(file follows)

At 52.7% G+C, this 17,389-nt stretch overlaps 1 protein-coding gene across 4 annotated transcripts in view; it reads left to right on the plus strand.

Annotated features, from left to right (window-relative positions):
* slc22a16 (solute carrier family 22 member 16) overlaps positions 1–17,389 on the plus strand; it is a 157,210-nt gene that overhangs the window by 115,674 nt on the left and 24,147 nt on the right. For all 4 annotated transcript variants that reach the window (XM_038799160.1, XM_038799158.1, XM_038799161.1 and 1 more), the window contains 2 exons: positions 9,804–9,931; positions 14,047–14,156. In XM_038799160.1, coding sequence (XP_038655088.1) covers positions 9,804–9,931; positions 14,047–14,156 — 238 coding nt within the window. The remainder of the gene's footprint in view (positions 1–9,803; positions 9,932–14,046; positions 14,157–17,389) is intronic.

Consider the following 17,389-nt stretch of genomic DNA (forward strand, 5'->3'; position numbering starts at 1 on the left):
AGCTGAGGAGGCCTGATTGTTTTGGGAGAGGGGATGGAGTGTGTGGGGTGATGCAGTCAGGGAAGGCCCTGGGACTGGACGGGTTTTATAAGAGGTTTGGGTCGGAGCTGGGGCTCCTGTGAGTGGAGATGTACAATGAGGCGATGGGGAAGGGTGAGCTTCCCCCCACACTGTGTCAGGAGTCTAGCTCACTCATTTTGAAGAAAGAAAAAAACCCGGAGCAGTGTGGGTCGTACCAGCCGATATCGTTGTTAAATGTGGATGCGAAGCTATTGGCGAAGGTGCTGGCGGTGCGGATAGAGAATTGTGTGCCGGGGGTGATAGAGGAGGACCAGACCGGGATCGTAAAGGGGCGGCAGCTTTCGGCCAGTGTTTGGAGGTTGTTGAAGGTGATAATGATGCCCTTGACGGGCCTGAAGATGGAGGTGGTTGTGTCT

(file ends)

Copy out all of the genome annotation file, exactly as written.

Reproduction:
At 52.7% G+C, this 17,389-nt stretch overlaps 1 protein-coding gene across 4 annotated transcripts in view; it reads left to right on the plus strand.

Annotated features, from left to right (window-relative positions):
* slc22a16 (solute carrier family 22 member 16) overlaps positions 1–17,389 on the plus strand; it is a 157,210-nt gene that overhangs the window by 115,674 nt on the left and 24,147 nt on the right. For all 4 annotated transcript variants that reach the window (XM_038799160.1, XM_038799158.1, XM_038799161.1 and 1 more), the window contains 2 exons: positions 9,804–9,931; positions 14,047–14,156. In XM_038799160.1, coding sequence (XP_038655088.1) covers positions 9,804–9,931; positions 14,047–14,156 — 238 coding nt within the window. The remainder of the gene's footprint in view (positions 1–9,803; positions 9,932–14,046; positions 14,157–17,389) is intronic.

Consider the following 17,389-nt stretch of genomic DNA (forward strand, 5'->3'; position numbering starts at 1 on the left):
AGCTGAGGAGGCCTGATTGTTTTGGGAGAGGGGATGGAGTGTGTGGGGTGATGCAGTCAGGGAAGGCCCTGGGACTGGACGGGTTTTATAAGAGGTTTGGGTCGGAGCTGGGGCTCCTGTGAGTGGAGATGTACAATGAGGCGATGGGGAAGGGTGAGCTTCCCCCCACACTGTGTCAGGAGTCTAGCTCACTCATTTTGAAGAAAGAAAAAAACCCGGAGCAGTGTGGGTCGTACCAGCCGATATCGTTGTTAAATGTGGATGCGAAGCTATTGGCGAAGGTGCTGGCGGTGCGGATAGAGAATTGTGTGCCGGGGGTGATAGAGGAGGACCAGACCGGGATCGTAAAGGGGCGGCAGCTTTCGGCCAGTGTTTGGAGGTTGTTGAAGGTGATAATGATGCCCTTGACGGGCCTGAAGATGGAGGTGGTTGTGTCT